A Hedgehog making a visit in my garden
As the weather was so glorious in June, I spent many hours wandering around my garden barefoot on the lawn, which is very peaceful and, as I am keeping the grass much longer these days some wonderful flowers have appeared, such as yellow vetch. I also noticed that the daisies and buttercups close their petals at night. This is because they are protecting the pollen and other reproductive parts that are inside the flowers, from the cold and rain. Also, many flowers are pollinated by insects and birds that are active during the day, so there is no reason to be open at night.
Unfortunately the late frost and cold weather has damaged most of the fruit blossom, so there will be very few apples and pears. However, the wild area under the trees is full of amazing little insects and toads. Also, a lovely little hedgehog appeared one late afternoon, which was a real treat.
Hedgehogs eat all kinds of pests – they particularly like big, crunchy beetles and slugs, making them a gardener’s best friend. Insect-rich lawns and flowerbeds make excellent feeding grounds at dusk, so the wildlife friendly area has attracted them into the garden. However hedgehogs are disappearing faster than tigers! Numbers have fallen by nearly a third since 2002. In 1950 the UK population was roughly 30 million, but fewer than one million hedgehogs are now thought to be left.
The decline of hedgehogs can be blamed on the loss of hedgerows, the over-management of parks and gardens, loss of green space to paving/decking and the use of chemical pesticides, leading to fewer insects for hedgehogs to eat.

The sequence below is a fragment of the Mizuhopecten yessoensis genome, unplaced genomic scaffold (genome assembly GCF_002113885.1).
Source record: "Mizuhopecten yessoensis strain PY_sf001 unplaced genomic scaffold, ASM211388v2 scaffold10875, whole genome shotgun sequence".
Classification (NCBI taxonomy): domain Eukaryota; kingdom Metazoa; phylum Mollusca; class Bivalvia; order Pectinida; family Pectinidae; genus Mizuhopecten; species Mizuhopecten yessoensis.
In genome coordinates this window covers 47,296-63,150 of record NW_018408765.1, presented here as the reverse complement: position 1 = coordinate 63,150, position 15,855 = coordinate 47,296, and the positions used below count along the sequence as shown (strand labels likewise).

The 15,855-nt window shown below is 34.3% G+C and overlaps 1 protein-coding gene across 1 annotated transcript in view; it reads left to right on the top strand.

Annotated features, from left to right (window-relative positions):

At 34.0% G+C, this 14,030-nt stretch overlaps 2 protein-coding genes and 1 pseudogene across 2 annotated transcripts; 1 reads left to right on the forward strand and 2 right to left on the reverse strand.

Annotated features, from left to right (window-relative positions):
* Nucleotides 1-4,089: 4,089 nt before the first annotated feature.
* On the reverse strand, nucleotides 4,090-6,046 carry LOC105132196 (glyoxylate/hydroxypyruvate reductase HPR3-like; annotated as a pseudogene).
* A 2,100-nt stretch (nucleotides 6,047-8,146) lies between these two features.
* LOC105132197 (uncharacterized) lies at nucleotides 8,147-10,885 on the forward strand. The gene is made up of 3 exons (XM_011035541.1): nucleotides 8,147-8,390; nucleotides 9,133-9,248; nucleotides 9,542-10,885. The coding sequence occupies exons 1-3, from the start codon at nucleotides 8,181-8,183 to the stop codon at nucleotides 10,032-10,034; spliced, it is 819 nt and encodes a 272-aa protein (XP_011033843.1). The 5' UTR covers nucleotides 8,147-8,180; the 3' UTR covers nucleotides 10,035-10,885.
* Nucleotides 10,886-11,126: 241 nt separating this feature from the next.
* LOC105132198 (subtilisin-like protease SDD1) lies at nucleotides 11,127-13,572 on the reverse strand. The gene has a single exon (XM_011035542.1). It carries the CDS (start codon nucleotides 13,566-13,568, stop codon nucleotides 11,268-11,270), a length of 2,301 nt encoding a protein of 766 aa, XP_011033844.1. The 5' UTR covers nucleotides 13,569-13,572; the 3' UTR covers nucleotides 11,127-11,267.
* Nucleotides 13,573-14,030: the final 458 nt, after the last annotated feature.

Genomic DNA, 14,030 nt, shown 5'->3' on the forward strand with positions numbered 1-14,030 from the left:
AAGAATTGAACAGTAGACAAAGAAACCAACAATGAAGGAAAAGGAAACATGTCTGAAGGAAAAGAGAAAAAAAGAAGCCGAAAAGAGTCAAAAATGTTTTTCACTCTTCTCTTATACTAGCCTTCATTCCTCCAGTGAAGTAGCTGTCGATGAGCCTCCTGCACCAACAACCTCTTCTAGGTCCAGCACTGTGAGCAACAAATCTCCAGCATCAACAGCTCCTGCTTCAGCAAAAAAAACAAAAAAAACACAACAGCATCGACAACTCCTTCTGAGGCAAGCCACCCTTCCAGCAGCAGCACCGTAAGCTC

Sir Captain Tom’s Rose
July is a wonderful month for roses and Harkness Roses has bred a new one called ‘The Captain Tom Rose’ (Harspirit) named after Sir Captain Tom Moore, whose fundraising efforts raised more than £35 million for NHS charities. There are lots of repeat flowering roses available, which continue to provide us with excellent displays in the summer months and sometimes through to the autumn. Two of my favourites are James Galway, which is a vigorous climber with strikingly beautiful, scented pink blooms and Lady of Shallott, which is a shrub rose with scented orange/custard yellow, chalice shaped flowers. Both of them are available from David Austin and of course they will benefit from banana skin and coffee applications!
The sun has already been very strong and my greenhouse has been overheating, even though it has vents and opening roof panels. So, I have covered the roof in a white sheet, which has reduced the temperature considerably. This was not an easy task as the greenhouse is over 6’ high by 8, long! So I held onto one end, threw the other end over the top and then eased it along with the end of a long handled broom! It was then secured to the frame with plastic clothes pegs! The alternative is to run the hose over the roof glass; the water does run down into the water barrel, so it is not wasted.
My vegetables are growing really well this year and it is not too late to sow another crop of herbs, French beans and lettuce, as they will germinate quickly in the warmer weather. I have also put copper tape around all the veggie beds, which works really well in deterring slugs and snails. I have also covered the brassicas with fine meshed netting, over a frame to prevent the Cabbage White butterflies from laying their eggs on the leaves and demolishing the crop! All the plants are now thriving in the warmth and gentle rain, so they are jostling for space with the weeds. So, I am still weeding but have decided to accept that some of them really are rather beautiful and have such quaint names, such as the yellow flowered St John’s Wort and Lady’s bedstraw, Yellow Archangel. However, I am still uprooting thugs such as nettles and brambles and putting them in the brown bin rather than in the compost.
So, enjoy the fruits of your endeavours and relax in the peace and tranquillity of your garden however big or small.
Read all of Gill’s garden articles and latest tips HERE.